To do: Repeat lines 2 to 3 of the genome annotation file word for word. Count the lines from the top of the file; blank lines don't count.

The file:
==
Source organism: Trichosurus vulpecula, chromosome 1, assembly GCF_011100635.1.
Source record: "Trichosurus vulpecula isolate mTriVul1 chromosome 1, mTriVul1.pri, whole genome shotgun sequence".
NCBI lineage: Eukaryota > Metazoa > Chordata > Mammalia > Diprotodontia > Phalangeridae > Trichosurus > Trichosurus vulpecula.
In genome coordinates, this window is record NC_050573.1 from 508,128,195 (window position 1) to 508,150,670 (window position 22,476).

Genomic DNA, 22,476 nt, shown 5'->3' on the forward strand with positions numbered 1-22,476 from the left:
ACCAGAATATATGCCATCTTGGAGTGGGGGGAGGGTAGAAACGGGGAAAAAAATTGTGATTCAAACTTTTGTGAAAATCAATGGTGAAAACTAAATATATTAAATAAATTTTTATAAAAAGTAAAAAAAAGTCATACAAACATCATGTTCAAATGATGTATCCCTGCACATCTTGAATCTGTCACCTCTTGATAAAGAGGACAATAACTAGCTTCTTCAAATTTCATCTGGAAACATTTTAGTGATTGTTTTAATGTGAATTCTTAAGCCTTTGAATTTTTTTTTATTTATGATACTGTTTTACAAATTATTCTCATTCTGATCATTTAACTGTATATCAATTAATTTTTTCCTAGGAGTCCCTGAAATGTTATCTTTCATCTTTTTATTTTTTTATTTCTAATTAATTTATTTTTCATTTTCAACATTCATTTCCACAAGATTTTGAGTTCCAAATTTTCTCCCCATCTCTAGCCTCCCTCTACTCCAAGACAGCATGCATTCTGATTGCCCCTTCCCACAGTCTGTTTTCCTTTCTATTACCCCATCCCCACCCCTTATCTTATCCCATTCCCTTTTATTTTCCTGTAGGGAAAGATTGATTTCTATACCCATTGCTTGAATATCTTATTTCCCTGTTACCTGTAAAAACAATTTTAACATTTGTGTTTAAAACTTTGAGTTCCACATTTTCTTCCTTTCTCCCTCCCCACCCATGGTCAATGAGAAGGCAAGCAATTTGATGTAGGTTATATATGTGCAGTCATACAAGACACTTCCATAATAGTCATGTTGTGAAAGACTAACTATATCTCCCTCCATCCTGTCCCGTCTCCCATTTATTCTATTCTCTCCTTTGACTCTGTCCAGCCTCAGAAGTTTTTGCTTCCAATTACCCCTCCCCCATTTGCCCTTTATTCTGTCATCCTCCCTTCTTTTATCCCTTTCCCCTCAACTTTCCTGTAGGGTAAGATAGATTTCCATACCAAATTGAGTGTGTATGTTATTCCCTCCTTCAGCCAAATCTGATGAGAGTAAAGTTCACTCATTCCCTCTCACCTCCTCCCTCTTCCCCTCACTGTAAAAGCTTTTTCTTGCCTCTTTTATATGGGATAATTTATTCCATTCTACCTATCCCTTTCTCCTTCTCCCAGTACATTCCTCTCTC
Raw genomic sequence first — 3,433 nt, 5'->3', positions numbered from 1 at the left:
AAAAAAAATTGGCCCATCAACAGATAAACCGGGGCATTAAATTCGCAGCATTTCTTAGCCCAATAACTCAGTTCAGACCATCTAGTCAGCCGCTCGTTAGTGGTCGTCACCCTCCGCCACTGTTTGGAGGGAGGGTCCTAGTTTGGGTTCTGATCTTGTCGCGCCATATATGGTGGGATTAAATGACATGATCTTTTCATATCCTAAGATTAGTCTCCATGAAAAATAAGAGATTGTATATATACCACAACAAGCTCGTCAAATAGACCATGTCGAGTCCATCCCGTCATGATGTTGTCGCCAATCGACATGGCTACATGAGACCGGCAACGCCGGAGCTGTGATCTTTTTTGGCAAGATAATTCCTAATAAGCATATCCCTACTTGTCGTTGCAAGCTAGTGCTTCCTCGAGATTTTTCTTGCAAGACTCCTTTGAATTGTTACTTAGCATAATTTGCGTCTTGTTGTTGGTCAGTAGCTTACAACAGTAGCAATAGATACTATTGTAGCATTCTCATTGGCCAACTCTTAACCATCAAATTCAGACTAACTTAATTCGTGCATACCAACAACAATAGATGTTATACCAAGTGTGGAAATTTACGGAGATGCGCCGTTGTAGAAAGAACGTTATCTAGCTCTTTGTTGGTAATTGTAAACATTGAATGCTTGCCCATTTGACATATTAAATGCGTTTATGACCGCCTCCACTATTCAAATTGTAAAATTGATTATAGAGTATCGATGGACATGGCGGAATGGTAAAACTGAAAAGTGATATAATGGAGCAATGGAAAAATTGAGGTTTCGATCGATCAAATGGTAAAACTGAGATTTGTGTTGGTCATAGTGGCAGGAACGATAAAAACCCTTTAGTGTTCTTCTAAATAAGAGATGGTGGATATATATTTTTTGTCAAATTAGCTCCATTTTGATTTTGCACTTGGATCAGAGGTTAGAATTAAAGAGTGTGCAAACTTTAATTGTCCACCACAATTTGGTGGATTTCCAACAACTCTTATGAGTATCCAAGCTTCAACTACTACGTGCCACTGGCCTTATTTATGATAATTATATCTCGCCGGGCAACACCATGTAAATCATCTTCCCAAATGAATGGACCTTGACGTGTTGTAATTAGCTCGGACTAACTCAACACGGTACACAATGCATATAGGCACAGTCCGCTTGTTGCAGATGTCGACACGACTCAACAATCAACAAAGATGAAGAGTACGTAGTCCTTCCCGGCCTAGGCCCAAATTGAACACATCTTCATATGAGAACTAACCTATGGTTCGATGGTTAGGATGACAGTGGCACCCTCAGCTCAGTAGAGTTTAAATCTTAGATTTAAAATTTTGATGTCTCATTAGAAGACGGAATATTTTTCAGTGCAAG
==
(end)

Source record: "Trichosurus vulpecula isolate mTriVul1 chromosome 1, mTriVul1.pri, whole genome shotgun sequence".
NCBI lineage: Eukaryota > Metazoa > Chordata > Mammalia > Diprotodontia > Phalangeridae > Trichosurus > Trichosurus vulpecula.